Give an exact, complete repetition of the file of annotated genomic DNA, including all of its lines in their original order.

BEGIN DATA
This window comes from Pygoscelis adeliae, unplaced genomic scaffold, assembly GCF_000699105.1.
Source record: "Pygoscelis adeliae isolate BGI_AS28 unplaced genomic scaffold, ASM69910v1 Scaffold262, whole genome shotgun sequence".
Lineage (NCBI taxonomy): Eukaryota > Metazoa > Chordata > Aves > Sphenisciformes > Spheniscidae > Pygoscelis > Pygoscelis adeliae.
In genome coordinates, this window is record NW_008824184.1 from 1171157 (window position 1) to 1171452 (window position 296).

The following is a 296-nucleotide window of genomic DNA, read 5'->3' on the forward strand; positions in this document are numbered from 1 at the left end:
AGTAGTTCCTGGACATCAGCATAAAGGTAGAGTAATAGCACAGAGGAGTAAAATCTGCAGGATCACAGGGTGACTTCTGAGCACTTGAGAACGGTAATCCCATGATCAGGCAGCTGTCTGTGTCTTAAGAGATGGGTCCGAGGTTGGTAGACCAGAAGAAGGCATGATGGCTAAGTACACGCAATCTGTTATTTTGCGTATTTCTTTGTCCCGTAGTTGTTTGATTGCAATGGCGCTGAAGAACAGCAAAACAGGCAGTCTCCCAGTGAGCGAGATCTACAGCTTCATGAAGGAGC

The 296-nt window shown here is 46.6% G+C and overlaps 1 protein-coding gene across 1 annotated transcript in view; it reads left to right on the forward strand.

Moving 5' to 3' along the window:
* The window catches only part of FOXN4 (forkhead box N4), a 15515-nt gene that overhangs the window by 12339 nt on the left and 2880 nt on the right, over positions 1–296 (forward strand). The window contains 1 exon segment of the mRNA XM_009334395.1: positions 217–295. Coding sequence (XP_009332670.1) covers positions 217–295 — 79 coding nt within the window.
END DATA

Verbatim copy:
This window comes from Pygoscelis adeliae, unplaced genomic scaffold, assembly GCF_000699105.1.
Source record: "Pygoscelis adeliae isolate BGI_AS28 unplaced genomic scaffold, ASM69910v1 Scaffold262, whole genome shotgun sequence".
Lineage (NCBI taxonomy): Eukaryota > Metazoa > Chordata > Aves > Sphenisciformes > Spheniscidae > Pygoscelis > Pygoscelis adeliae.
In genome coordinates, this window is record NW_008824184.1 from 1171157 (window position 1) to 1171452 (window position 296).

The following is a 296-nucleotide window of genomic DNA, read 5'->3' on the forward strand; positions in this document are numbered from 1 at the left end:
AGTAGTTCCTGGACATCAGCATAAAGGTAGAGTAATAGCACAGAGGAGTAAAATCTGCAGGATCACAGGGTGACTTCTGAGCACTTGAGAACGGTAATCCCATGATCAGGCAGCTGTCTGTGTCTTAAGAGATGGGTCCGAGGTTGGTAGACCAGAAGAAGGCATGATGGCTAAGTACACGCAATCTGTTATTTTGCGTATTTCTTTGTCCCGTAGTTGTTTGATTGCAATGGCGCTGAAGAACAGCAAAACAGGCAGTCTCCCAGTGAGCGAGATCTACAGCTTCATGAAGGAGC

The 296-nt window shown here is 46.6% G+C and overlaps 1 protein-coding gene across 1 annotated transcript in view; it reads left to right on the forward strand.

Moving 5' to 3' along the window:
* The window catches only part of FOXN4 (forkhead box N4), a 15515-nt gene that overhangs the window by 12339 nt on the left and 2880 nt on the right, over positions 1–296 (forward strand). The window contains 1 exon segment of the mRNA XM_009334395.1: positions 217–295. Coding sequence (XP_009332670.1) covers positions 217–295 — 79 coding nt within the window.